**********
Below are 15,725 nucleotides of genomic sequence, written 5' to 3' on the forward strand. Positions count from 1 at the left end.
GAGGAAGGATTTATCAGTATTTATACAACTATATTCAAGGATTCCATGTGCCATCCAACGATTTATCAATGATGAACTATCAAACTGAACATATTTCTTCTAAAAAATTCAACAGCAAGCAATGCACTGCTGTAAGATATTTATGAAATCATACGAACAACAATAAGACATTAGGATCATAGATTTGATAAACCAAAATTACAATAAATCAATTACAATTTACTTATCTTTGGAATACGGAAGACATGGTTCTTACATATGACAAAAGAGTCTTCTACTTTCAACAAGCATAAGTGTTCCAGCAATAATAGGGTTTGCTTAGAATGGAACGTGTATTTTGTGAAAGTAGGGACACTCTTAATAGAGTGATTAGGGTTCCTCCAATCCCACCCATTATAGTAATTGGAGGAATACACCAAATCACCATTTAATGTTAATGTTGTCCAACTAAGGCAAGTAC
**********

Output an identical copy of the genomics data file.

Below are 15,725 nucleotides of genomic sequence, written 5' to 3' on the forward strand. Positions count from 1 at the left end.
GAGGAAGGATTTATCAGTATTTATACAACTATATTCAAGGATTCCATGTGCCATCCAACGATTTATCAATGATGAACTATCAAACTGAACATATTTCTTCTAAAAAATTCAACAGCAAGCAATGCACTGCTGTAAGATATTTATGAAATCATACGAACAACAATAAGACATTAGGATCATAGATTTGATAAACCAAAATTACAATAAATCAATTACAATTTACTTATCTTTGGAATACGGAAGACATGGTTCTTACATATGACAAAAGAGTCTTCTACTTTCAACAAGCATAAGTGTTCCAGCAATAATAGGGTTTGCTTAGAATGGAACGTGTATTTTGTGAAAGTAGGGACACTCTTAATAGAGTGATTAGGGTTCCTCCAATCCCACCCATTATAGTAATTGGAGGAATACACCAAATCACCATTTAATGTTAATGTTGTCCAACTAAGGCAAGTAC